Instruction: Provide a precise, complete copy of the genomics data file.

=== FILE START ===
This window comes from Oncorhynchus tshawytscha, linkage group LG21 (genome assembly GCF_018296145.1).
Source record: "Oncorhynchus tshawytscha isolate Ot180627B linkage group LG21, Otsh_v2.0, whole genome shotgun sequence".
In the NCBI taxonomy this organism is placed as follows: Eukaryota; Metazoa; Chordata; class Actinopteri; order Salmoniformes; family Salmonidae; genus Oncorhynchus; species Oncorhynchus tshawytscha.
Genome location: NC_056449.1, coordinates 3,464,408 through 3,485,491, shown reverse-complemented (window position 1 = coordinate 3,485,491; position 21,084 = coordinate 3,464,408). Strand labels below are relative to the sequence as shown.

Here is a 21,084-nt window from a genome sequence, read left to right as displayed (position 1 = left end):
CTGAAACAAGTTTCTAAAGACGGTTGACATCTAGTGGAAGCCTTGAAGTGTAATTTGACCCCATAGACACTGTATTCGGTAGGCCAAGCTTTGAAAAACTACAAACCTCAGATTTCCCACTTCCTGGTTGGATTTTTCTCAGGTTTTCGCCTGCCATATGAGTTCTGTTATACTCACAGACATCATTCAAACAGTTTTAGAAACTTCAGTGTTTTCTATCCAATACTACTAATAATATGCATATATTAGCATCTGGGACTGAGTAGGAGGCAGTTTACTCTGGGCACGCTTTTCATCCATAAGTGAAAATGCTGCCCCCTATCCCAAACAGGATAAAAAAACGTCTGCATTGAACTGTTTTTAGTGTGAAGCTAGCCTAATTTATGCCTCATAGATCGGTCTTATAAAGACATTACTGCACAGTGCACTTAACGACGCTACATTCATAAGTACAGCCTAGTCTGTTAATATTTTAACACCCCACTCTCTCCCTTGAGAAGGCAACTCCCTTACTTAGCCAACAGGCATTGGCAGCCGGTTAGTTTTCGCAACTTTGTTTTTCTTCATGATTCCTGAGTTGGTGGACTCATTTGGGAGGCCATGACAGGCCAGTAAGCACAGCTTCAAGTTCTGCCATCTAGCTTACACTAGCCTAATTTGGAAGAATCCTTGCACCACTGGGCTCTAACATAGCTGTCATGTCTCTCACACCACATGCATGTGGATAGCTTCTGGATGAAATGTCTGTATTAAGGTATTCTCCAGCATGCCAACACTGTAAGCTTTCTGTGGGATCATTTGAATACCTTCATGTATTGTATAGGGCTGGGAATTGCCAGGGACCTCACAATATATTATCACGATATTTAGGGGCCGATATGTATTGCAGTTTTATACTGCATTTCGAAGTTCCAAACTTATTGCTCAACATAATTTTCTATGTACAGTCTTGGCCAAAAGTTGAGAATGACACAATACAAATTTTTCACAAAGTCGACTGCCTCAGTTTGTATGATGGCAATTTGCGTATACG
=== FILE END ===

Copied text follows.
This window comes from Oncorhynchus tshawytscha, linkage group LG21 (genome assembly GCF_018296145.1).
Source record: "Oncorhynchus tshawytscha isolate Ot180627B linkage group LG21, Otsh_v2.0, whole genome shotgun sequence".
In the NCBI taxonomy this organism is placed as follows: Eukaryota; Metazoa; Chordata; class Actinopteri; order Salmoniformes; family Salmonidae; genus Oncorhynchus; species Oncorhynchus tshawytscha.
Genome location: NC_056449.1, coordinates 3,464,408 through 3,485,491, shown reverse-complemented (window position 1 = coordinate 3,485,491; position 21,084 = coordinate 3,464,408). Strand labels below are relative to the sequence as shown.

Here is a 21,084-nt window from a genome sequence, read left to right as displayed (position 1 = left end):
CTGAAACAAGTTTCTAAAGACGGTTGACATCTAGTGGAAGCCTTGAAGTGTAATTTGACCCCATAGACACTGTATTCGGTAGGCCAAGCTTTGAAAAACTACAAACCTCAGATTTCCCACTTCCTGGTTGGATTTTTCTCAGGTTTTCGCCTGCCATATGAGTTCTGTTATACTCACAGACATCATTCAAACAGTTTTAGAAACTTCAGTGTTTTCTATCCAATACTACTAATAATATGCATATATTAGCATCTGGGACTGAGTAGGAGGCAGTTTACTCTGGGCACGCTTTTCATCCATAAGTGAAAATGCTGCCCCCTATCCCAAACAGGATAAAAAAACGTCTGCATTGAACTGTTTTTAGTGTGAAGCTAGCCTAATTTATGCCTCATAGATCGGTCTTATAAAGACATTACTGCACAGTGCACTTAACGACGCTACATTCATAAGTACAGCCTAGTCTGTTAATATTTTAACACCCCACTCTCTCCCTTGAGAAGGCAACTCCCTTACTTAGCCAACAGGCATTGGCAGCCGGTTAGTTTTCGCAACTTTGTTTTTCTTCATGATTCCTGAGTTGGTGGACTCATTTGGGAGGCCATGACAGGCCAGTAAGCACAGCTTCAAGTTCTGCCATCTAGCTTACACTAGCCTAATTTGGAAGAATCCTTGCACCACTGGGCTCTAACATAGCTGTCATGTCTCTCACACCACATGCATGTGGATAGCTTCTGGATGAAATGTCTGTATTAAGGTATTCTCCAGCATGCCAACACTGTAAGCTTTCTGTGGGATCATTTGAATACCTTCATGTATTGTATAGGGCTGGGAATTGCCAGGGACCTCACAATATATTATCACGATATTTAGGGGCCGATATGTATTGCAGTTTTATACTGCATTTCGAAGTTCCAAACTTATTGCTCAACATAATTTTCTATGTACAGTCTTGGCCAAAAGTTGAGAATGACACAATACAAATTTTTCACAAAGTCGACTGCCTCAGTTTGTATGATGGCAATTTGCGTATACG